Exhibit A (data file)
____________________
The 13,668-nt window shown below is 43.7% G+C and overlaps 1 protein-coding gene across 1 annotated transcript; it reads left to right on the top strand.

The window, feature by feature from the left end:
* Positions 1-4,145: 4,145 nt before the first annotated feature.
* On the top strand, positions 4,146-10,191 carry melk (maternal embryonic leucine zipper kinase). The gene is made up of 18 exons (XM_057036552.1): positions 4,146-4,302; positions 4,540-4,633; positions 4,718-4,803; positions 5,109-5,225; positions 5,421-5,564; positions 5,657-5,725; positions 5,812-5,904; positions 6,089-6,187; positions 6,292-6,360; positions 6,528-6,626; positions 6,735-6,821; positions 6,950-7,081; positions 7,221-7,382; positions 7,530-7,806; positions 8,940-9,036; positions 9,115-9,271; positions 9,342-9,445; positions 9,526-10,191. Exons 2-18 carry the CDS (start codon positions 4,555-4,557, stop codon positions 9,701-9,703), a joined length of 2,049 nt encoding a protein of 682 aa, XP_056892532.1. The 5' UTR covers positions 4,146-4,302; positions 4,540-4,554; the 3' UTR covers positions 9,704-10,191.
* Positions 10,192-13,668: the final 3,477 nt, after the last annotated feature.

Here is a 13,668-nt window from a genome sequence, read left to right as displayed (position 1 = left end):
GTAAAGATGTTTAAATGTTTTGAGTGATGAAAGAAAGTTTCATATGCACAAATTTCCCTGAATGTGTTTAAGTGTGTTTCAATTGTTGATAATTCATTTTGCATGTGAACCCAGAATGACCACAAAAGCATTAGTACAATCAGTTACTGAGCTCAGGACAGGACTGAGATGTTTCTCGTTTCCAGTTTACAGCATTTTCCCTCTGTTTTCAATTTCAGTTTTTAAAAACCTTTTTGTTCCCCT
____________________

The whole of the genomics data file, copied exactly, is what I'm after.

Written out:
The 13,668-nt window shown below is 43.7% G+C and overlaps 1 protein-coding gene across 1 annotated transcript; it reads left to right on the top strand.

The window, feature by feature from the left end:
* Positions 1-4,145: 4,145 nt before the first annotated feature.
* On the top strand, positions 4,146-10,191 carry melk (maternal embryonic leucine zipper kinase). The gene is made up of 18 exons (XM_057036552.1): positions 4,146-4,302; positions 4,540-4,633; positions 4,718-4,803; positions 5,109-5,225; positions 5,421-5,564; positions 5,657-5,725; positions 5,812-5,904; positions 6,089-6,187; positions 6,292-6,360; positions 6,528-6,626; positions 6,735-6,821; positions 6,950-7,081; positions 7,221-7,382; positions 7,530-7,806; positions 8,940-9,036; positions 9,115-9,271; positions 9,342-9,445; positions 9,526-10,191. Exons 2-18 carry the CDS (start codon positions 4,555-4,557, stop codon positions 9,701-9,703), a joined length of 2,049 nt encoding a protein of 682 aa, XP_056892532.1. The 5' UTR covers positions 4,146-4,302; positions 4,540-4,554; the 3' UTR covers positions 9,704-10,191.
* Positions 10,192-13,668: the final 3,477 nt, after the last annotated feature.

Here is a 13,668-nt window from a genome sequence, read left to right as displayed (position 1 = left end):
GTAAAGATGTTTAAATGTTTTGAGTGATGAAAGAAAGTTTCATATGCACAAATTTCCCTGAATGTGTTTAAGTGTGTTTCAATTGTTGATAATTCATTTTGCATGTGAACCCAGAATGACCACAAAAGCATTAGTACAATCAGTTACTGAGCTCAGGACAGGACTGAGATGTTTCTCGTTTCCAGTTTACAGCATTTTCCCTCTGTTTTCAATTTCAGTTTTTAAAAACCTTTTTGTTCCCCT